School of public health

Downs marks 50 years

The Downs International Health Student Travel Fellowship, a chance for Yale students to spend ten weeks in an unfamiliar locale doing original research on a challenging health problem, turned 50 this year. The fellowship is a landmark experience for most students who travel to distant locations and have the satisfaction of contributing to solutions to serious health problems. More than 400 Yale students have been Downs fellows since the program was created in 1964. It is named after Wilbur G. Downs, a former Yale researcher and an accomplished physician/scientist and renowned globetrotter. 

Proposal to fight depression wins Thorne Prize

Spring, a clinical tool to diagnose patients with depression and match them with the most effective treatment, won the 2016 Thorne Prize for Social Innovation in Health or Education, which is awarded to the best student-led innovation that addresses a pressing health or education problem. The prize comes with $25,000 that Team Spring’s three student members will use to further implement their innovation. Team Spring developed a questionnaire with about 35 questions. Using that tool, a diagnosis can be made and a prescription plan developed. A total of 30 million Americans were diagnosed with depression this past year, at a cost of $210 billion.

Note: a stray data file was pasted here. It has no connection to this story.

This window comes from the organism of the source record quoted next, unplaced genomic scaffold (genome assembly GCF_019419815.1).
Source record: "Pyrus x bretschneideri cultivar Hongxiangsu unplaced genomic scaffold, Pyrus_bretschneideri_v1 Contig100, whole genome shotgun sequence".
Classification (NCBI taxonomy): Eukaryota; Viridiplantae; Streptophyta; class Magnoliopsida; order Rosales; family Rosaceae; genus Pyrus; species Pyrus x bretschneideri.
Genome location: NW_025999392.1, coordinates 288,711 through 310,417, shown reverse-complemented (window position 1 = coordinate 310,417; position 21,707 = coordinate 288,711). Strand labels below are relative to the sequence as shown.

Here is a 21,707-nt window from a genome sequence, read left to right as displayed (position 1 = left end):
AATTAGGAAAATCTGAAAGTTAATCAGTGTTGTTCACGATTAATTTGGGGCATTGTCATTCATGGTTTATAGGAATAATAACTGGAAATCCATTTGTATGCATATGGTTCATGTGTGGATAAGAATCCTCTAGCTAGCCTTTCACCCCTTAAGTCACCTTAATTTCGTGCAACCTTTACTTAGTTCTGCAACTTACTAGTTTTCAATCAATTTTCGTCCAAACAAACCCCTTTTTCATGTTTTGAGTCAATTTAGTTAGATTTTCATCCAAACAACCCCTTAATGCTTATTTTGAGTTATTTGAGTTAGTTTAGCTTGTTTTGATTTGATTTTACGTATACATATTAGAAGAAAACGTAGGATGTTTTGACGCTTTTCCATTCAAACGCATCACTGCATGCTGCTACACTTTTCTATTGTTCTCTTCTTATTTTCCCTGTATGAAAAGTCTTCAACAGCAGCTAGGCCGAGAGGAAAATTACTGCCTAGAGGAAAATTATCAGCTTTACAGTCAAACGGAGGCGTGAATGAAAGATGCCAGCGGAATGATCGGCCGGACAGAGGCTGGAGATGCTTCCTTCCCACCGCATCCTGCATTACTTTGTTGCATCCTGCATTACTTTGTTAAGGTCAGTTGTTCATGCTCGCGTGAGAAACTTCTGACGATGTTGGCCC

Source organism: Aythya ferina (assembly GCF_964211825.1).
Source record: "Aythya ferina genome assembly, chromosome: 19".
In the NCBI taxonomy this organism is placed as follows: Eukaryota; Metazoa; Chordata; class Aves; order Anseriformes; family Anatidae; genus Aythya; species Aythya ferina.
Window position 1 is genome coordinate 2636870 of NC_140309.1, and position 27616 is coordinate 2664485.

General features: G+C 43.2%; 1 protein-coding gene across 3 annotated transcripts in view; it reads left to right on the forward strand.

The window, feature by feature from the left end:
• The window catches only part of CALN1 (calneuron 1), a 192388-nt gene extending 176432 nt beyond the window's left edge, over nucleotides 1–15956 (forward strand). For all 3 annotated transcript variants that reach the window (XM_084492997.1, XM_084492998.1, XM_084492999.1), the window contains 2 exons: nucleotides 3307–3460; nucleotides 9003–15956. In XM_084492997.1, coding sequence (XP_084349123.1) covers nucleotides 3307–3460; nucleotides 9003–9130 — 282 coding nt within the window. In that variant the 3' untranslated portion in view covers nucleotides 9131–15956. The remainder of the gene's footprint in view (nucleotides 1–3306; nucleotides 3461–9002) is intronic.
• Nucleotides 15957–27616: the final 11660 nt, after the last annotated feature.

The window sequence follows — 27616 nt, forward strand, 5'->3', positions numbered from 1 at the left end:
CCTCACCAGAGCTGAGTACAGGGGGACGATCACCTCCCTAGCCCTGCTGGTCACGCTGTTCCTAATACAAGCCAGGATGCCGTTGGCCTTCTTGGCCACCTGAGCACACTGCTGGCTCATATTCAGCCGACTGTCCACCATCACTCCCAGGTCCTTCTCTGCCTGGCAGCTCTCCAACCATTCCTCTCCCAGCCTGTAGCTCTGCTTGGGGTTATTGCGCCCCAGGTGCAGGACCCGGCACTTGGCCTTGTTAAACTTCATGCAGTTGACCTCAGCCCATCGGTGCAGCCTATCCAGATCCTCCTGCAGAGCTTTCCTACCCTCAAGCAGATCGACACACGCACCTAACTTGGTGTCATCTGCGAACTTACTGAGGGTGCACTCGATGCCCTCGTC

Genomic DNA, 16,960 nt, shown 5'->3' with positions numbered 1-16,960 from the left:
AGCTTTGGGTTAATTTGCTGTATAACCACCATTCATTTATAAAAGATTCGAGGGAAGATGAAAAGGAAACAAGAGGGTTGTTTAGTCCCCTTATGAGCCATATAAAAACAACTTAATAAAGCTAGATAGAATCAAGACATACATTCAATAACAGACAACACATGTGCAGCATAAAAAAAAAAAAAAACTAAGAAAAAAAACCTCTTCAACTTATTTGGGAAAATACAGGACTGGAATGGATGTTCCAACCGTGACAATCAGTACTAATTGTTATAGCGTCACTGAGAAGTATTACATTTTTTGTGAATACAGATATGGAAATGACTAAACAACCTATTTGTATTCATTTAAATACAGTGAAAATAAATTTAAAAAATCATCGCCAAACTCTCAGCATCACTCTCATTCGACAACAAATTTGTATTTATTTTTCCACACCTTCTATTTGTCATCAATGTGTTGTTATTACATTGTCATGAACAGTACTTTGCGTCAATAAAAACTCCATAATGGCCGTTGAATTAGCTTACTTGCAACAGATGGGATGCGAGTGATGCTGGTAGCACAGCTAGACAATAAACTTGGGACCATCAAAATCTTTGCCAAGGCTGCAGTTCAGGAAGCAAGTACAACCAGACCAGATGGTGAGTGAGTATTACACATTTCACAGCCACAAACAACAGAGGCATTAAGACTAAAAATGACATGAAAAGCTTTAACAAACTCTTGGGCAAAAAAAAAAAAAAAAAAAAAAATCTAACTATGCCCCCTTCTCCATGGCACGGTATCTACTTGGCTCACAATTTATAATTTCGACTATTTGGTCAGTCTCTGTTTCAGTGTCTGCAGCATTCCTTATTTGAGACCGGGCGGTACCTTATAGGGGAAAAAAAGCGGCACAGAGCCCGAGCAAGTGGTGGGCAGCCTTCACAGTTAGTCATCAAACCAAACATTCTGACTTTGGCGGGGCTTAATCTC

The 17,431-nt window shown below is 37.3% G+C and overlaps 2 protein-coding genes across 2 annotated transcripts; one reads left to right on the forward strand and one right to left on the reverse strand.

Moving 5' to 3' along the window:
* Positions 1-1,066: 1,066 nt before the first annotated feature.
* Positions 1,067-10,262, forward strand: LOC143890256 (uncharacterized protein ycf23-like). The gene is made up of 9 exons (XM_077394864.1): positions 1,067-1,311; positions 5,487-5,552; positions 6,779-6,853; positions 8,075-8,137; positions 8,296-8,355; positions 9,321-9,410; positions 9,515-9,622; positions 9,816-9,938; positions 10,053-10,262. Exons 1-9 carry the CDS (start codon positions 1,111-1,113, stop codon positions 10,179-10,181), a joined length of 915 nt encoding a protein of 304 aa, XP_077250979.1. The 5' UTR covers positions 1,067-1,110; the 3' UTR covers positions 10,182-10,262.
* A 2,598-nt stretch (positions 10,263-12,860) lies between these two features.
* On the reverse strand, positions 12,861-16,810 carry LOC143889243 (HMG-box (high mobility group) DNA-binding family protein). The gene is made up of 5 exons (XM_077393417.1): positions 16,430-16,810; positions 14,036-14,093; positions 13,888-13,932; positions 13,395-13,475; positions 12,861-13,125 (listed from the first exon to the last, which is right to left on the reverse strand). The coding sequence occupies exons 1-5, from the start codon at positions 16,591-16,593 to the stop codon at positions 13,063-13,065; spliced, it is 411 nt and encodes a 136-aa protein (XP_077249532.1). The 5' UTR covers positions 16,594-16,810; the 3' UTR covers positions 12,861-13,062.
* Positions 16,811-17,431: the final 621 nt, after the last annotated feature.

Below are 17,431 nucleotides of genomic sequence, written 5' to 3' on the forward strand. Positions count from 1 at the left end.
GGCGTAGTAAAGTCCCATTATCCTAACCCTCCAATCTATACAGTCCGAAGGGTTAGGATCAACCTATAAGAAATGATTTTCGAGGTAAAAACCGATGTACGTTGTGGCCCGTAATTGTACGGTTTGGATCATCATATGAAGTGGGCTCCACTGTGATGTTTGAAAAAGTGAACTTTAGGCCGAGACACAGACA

Two faculty members receive named professorships

Two School of Public Health faculty members, Jeannette R. Ickovics and Christian Tschudi, were appointed named professors in recognition of their scholarly contributions. Ickovics was named the Samuel and Liselotte Herman Professor of Social and Behavioral Sciences. Her research focuses on the interplay of complex biomedical, behavioral, social, and psychological factors that influence individual and community health. She is an expert on maternal and child health and community health, with a focus on large-scale prevention interventions. Tschudi, the new John Rodman Paul Professor of Epidemiology, is an expert on neglected tropical diseases. His research focuses on the protozoan parasite Trypanosoma brucei, which causes devastating diseases in humans and animals in sub-Saharan Africa. His goal is to identify candidate molecules that can be targets for transmission-blocking vaccines.   

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